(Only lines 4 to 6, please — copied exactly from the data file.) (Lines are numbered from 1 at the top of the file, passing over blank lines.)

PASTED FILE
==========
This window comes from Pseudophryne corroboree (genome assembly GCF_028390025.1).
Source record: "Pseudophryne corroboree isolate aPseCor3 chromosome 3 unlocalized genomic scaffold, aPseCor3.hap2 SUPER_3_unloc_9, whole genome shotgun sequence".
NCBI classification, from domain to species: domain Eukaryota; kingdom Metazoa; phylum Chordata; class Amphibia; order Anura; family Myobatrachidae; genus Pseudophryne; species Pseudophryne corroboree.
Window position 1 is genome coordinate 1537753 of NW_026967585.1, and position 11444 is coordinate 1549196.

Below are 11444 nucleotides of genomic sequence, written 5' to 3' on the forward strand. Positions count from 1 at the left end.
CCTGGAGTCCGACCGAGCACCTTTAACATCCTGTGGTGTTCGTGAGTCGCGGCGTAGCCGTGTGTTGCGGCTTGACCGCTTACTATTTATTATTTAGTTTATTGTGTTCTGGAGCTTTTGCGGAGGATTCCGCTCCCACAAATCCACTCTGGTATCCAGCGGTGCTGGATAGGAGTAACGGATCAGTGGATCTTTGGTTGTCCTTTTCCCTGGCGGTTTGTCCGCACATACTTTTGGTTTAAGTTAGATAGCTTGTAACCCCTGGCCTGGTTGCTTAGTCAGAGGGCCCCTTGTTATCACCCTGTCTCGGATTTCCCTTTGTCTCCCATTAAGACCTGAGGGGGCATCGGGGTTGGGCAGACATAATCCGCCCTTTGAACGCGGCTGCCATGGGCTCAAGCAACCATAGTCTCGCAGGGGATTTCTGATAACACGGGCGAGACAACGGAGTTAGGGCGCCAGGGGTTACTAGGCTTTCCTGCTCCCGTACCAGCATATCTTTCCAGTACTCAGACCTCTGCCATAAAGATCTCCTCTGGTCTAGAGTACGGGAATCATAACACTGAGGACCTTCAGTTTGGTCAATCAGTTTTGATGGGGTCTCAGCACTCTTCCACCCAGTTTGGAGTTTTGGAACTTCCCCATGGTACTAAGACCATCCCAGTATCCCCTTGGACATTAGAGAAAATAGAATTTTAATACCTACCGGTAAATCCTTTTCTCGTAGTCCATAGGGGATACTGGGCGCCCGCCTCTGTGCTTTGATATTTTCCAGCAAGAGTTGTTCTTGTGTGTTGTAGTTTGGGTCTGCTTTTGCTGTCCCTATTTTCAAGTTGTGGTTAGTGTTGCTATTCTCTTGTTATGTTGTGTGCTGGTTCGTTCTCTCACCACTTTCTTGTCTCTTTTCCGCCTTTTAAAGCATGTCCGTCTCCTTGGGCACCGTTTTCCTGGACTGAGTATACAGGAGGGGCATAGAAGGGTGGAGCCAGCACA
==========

Window position 1 is genome coordinate 1537753 of NW_026967585.1, and position 11444 is coordinate 1549196.

Below are 11444 nucleotides of genomic sequence, written 5' to 3' on the forward strand. Positions count from 1 at the left end.
CCTGGAGTCCGACCGAGCACCTTTAACATCCTGTGGTGTTCGTGAGTCGCGGCGTAGCCGTGTGTTGCGGCTTGACCGCTTACTATTTATTATTTAGTTTATTGTGTTCTGGAGCTTTTGCGGAGGATTCCGCTCCCACAAATCCACTCTGGTATCCAGCGGTGCTGGATAGGAGTAACGGATCAGTGGATCTTTGGTTGTCCTTTTCCCTGGCGGTTTGTCCGCACATACTTTTGGTTTAAGTTAGATAGCTTGTAACCCCTGGCCTGGTTGCTTAGTCAGAGGGCCCCTTGTTATCACCCTGTCTCGGATTTCCCTTTGTCTCCCATTAAGACCTGAGGGGGCATCGGGGTTGGGCAGACATAATCCGCCCTTTGAACGCGGCTGCCATGGGCTCAAGCAACCATAGTCTCGCAGGGGATTTCTGATAACACGGGCGAGACAACGGAGTTAGGGCGCCAGGGGTTACTAGGCTTTCCTGCTCCCGTACCAGCATATCTTTCCAGTACTCAGACCTCTGCCATAAAGATCTCCTCTGGTCTAGAGTACGGGAATCATAACACTGAGGACCTTCAGTTTGGTCAATCAGTTTTGATGGGGTCTCAGCACTCTTCCACCCAGTTTGGAGTTTTGGAACTTCCCCATGGTACTAAGACCATCCCAGTATCCCCTTGGACATTAGAGAAAATAGAATTTTAATACCTACCGGTAAATCCTTTTCTCGTAGTCCATAGGGGATACTGGGCGCCCGCCTCTGTGCTTTGATATTTTCCAGCAAGAGTTGTTCTTGTGTGTTGTAGTTTGGGTCTGCTTTTGCTGTCCCTATTTTCAAGTTGTGGTTAGTGTTGCTATTCTCTTGTTATGTTGTGTGCTGGTTCGTTCTCTCACCACTTTCTTGTCTCTTTTCCGCCTTTTAAAGCATGTCCGTCTCCTTGGGCACCGTTTTCCTGGACTGAGTATACAGGAGGGGCATAGAAGGGTGGAGCCAGCACA